Fig. 1 Normalized composite zircon U-Pb age distributions for global Cryogenian to modern sedimentary deposits.

Data are arranged by geologic period and plotted in age histograms using 20-My bins. Vertical brown bars demarcate the depositional age range of each geologic period. Vertical blue bars highlight the Cryogenian glacial interval to note the persistent low abundance of zircons transitioning into this interval.

Fig. 2 Cumulative distribution functions (CDFs) of young zircon U-Pb ages.

CDFs for each geologic period (greenhouse, warm colors; icehouse, cool colors) relative to the approximate minimum (left) and maximum (right) depositional ages. CDFs were normalized to zero by subtracting the ages from periods younger than the minimum and maximum depositional ages, respectively (23). Consideration of the young grain abundance relative to maximum depositional age removes inherent biases related to the differential duration of geologic periods relative to sample depositional ages. A 200-My window represents a reasonable approximation of the typical duration of CVA activity.

Fig. 3 Cumulative proportion of young grains compared to the mean age of young grains, configuration of continents, icehouse-greenhouse intervals, and modeled Phanerozoic CO2 levels.

Average cumulative proportion of young ages within 200 My of minimum depositional ages (from Fig. 2) (red line), and mean young ages calculated from the 300-My window relative to the minimum depositional age used in our statistical analysis (23) (blue line), are plotted against the average depositional age of each period. A value of 0 is assigned where the mean young age equals the average depositional age. Comparison of the cumulative proportion to the mean young ages provides insight into the relative abundance of young to older arc-derived grains (e.g., both the Ediacaran and Triassic periods contain low abundances of young to old grains coupled with relatively young mean ages, indicating that most young grains are from young CVAs). The low proportions of young grains and relatively older mean ages in the Cryogenian and Permian indicate that older grains dominate the distributions. The CO2 curve was taken from (7). ppmv, parts per million by volume. N, Neogene; Pg, Paleogene; K, Cretaceous; J, Jurassic; Tr, Triassic; P, Permian; C, Carboniferous; D, Devonian; S, Silurian; O, Ordovician; Embedded Image, Cambrian; Ediac., Ediacaran.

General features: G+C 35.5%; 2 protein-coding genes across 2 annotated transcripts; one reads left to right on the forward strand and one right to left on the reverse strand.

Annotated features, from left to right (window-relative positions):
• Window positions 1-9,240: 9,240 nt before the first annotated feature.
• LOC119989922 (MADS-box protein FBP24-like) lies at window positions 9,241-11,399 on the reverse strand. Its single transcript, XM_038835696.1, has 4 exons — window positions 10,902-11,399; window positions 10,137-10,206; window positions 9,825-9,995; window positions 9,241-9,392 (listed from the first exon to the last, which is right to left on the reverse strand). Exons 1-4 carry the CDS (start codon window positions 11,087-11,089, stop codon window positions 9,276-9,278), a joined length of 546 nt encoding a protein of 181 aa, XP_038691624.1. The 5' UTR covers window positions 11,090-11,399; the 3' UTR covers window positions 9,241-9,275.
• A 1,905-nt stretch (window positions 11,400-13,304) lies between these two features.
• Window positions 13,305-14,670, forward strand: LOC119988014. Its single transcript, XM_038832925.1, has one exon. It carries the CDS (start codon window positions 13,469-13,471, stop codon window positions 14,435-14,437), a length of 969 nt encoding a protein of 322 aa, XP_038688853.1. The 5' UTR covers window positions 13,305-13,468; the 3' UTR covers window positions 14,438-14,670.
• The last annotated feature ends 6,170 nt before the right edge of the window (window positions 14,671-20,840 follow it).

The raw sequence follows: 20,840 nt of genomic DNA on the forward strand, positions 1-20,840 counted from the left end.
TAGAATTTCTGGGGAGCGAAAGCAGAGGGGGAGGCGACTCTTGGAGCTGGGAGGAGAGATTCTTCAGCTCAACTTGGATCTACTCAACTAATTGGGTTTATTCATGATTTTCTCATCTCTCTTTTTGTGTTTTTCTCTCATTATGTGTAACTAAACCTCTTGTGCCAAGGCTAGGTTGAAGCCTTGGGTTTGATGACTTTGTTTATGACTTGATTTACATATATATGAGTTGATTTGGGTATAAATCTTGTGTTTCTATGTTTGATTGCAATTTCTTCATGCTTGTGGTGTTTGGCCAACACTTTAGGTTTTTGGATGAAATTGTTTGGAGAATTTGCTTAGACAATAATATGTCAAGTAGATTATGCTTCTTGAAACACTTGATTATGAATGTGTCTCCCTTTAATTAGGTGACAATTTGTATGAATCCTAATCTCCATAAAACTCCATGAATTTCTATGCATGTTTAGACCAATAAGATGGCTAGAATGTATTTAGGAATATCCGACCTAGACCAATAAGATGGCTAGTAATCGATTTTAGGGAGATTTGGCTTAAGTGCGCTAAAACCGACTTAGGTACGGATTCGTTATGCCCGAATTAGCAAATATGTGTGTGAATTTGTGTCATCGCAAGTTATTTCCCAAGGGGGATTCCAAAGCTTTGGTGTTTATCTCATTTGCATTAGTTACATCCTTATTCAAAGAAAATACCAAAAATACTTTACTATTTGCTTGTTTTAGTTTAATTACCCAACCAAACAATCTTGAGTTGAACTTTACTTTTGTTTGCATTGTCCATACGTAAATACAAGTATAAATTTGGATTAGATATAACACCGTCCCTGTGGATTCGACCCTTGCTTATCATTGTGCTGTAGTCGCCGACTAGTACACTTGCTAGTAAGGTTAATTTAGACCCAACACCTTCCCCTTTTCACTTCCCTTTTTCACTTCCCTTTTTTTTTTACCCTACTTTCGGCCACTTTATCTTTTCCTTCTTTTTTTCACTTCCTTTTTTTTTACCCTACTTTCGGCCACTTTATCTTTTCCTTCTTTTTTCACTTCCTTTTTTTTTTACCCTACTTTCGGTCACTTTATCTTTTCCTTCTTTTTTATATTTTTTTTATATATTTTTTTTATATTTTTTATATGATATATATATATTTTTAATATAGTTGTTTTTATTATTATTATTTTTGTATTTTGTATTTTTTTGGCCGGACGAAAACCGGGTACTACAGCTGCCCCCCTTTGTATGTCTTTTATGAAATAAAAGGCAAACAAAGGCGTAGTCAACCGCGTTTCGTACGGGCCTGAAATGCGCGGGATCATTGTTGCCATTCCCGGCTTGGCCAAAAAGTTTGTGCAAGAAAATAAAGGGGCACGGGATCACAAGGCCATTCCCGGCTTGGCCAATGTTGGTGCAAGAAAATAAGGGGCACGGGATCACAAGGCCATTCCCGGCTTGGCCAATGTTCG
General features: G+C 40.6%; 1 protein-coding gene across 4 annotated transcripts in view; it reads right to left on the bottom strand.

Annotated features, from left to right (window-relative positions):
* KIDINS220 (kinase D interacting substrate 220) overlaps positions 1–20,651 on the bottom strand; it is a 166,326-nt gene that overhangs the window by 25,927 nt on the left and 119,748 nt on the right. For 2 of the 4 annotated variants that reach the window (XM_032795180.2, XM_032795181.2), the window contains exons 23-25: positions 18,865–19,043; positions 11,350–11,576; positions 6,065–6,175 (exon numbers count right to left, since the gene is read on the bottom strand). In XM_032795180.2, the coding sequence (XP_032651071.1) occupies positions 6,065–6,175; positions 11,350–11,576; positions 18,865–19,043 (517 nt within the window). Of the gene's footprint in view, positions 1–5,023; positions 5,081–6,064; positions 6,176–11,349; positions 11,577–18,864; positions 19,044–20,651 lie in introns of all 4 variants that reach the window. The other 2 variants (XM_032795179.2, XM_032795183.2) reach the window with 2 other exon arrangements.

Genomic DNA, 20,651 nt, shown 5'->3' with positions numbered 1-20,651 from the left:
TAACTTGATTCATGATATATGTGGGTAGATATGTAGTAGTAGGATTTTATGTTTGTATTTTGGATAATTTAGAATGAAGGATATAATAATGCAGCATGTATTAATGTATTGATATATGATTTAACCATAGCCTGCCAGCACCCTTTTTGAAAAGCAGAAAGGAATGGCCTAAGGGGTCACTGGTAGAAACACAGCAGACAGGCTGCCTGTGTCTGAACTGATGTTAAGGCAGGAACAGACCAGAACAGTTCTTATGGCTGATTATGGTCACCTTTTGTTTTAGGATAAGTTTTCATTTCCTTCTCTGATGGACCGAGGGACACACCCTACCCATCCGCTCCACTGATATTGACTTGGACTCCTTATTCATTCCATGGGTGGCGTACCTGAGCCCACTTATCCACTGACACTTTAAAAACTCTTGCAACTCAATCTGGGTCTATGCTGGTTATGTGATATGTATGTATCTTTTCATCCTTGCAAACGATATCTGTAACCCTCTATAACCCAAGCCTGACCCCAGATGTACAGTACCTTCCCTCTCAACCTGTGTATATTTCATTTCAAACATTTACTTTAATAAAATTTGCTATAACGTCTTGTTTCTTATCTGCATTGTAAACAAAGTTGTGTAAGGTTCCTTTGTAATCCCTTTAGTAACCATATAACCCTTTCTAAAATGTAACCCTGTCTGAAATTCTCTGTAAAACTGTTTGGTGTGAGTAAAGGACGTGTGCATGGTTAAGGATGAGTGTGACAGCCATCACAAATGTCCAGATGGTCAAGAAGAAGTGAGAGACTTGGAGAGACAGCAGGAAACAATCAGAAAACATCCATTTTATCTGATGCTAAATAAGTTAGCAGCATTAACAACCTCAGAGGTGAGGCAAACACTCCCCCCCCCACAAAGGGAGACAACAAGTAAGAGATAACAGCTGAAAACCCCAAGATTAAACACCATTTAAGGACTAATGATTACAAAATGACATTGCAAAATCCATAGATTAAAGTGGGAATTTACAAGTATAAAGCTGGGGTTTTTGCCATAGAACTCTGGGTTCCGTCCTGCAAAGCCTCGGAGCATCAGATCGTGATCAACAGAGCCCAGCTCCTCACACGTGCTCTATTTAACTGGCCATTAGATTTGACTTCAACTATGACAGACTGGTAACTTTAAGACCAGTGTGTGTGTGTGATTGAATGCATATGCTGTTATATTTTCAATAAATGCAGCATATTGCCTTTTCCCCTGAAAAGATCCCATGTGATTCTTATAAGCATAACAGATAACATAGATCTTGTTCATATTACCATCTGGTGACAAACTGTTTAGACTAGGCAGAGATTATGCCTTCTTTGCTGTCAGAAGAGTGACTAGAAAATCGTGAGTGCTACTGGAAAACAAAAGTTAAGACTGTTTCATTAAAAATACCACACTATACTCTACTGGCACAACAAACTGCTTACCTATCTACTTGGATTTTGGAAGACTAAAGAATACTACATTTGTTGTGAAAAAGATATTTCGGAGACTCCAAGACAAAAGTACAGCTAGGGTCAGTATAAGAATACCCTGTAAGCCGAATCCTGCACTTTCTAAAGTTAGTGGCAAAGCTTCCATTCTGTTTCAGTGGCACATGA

The relationships between icehouse-greenhouse transitions and CVA spatiotemporal variations fit within the paleogeographic framework of continents. Continental breakup requires the opening of new ocean basins and the generation of new oceanic lithosphere. This, in turn, requires the consumption of old oceanic lithosphere elsewhere along subduction zones and produces CVAs, whereas continental collisions shut down subduction and lessen the global length of CVAs (15, 17, 22, 24). Therefore, intervals following continental breakup will consist of high continent dispersal with spatially extensive CVAs, and intervals during and after continental collision will consist of reduced CVAs.

The extent of the low-latitude Cryogenian Sturtian [716 million years ago (Ma)] and Marinoan (635 Ma) glaciations requires anomalously low levels of atmospheric CO2 (25, 26). Increased silicate weathering due to continental rifting and emplacement of the low-latitude Franklin LIP, which produced highly weatherable mafic rocks, are cited as primary mechanisms for CO2 consumption to trigger these “snowball Earth” events (2, 27). However, Mesoproterozoic (~1400 Ma) emplacement of prominent low-latitude LIPs did not yield known glaciations (28). The Phanerozoic record is also replete with LIPs (29) that did not induce glaciations. The Siberian traps erupted at the end of the late Paleozoic icehouse interval without subsequent glaciation, albeit in a high-latitude paleogeographic position. The Khalkarindji, Central Atlantic, and Deccan provinces formed at lower latitudes (30), and contrastingly, these events all correspond with greenhouse intervals. Although the Franklin LIP was broadly contemporaneous with the Sturtian, there is no LIP matching the Marinoan glaciation. We find the assumption of a primary relationship between LIP emplacement and Cryogenian glaciations difficult to justify. Rather, we postulate that Cryogenian glaciations resulted from a major drop in volcanic CO2 fluxes associated with the assembly of Rodinia.